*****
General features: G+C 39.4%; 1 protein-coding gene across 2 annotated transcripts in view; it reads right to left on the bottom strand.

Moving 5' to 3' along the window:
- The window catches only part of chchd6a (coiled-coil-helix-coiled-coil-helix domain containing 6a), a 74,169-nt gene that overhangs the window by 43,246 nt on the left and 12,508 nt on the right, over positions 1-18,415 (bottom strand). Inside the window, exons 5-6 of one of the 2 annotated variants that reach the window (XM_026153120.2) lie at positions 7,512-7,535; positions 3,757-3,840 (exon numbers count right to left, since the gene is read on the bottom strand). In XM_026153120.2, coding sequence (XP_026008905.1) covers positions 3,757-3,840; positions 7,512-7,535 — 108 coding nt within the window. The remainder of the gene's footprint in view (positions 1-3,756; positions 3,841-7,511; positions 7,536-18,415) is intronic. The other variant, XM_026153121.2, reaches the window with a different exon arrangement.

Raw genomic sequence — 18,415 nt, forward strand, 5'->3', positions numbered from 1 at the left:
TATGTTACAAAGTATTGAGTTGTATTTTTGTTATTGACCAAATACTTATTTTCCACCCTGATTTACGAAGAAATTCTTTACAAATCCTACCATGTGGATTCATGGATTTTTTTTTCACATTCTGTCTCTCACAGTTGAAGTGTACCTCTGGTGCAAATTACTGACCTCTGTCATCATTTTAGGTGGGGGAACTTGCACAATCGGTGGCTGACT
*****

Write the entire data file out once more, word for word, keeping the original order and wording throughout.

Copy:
General features: G+C 39.4%; 1 protein-coding gene across 2 annotated transcripts in view; it reads right to left on the bottom strand.

Moving 5' to 3' along the window:
- The window catches only part of chchd6a (coiled-coil-helix-coiled-coil-helix domain containing 6a), a 74,169-nt gene that overhangs the window by 43,246 nt on the left and 12,508 nt on the right, over positions 1-18,415 (bottom strand). Inside the window, exons 5-6 of one of the 2 annotated variants that reach the window (XM_026153120.2) lie at positions 7,512-7,535; positions 3,757-3,840 (exon numbers count right to left, since the gene is read on the bottom strand). In XM_026153120.2, coding sequence (XP_026008905.1) covers positions 3,757-3,840; positions 7,512-7,535 — 108 coding nt within the window. The remainder of the gene's footprint in view (positions 1-3,756; positions 3,841-7,511; positions 7,536-18,415) is intronic. The other variant, XM_026153121.2, reaches the window with a different exon arrangement.

Raw genomic sequence — 18,415 nt, forward strand, 5'->3', positions numbered from 1 at the left:
TATGTTACAAAGTATTGAGTTGTATTTTTGTTATTGACCAAATACTTATTTTCCACCCTGATTTACGAAGAAATTCTTTACAAATCCTACCATGTGGATTCATGGATTTTTTTTTCACATTCTGTCTCTCACAGTTGAAGTGTACCTCTGGTGCAAATTACTGACCTCTGTCATCATTTTAGGTGGGGGAACTTGCACAATCGGTGGCTGACT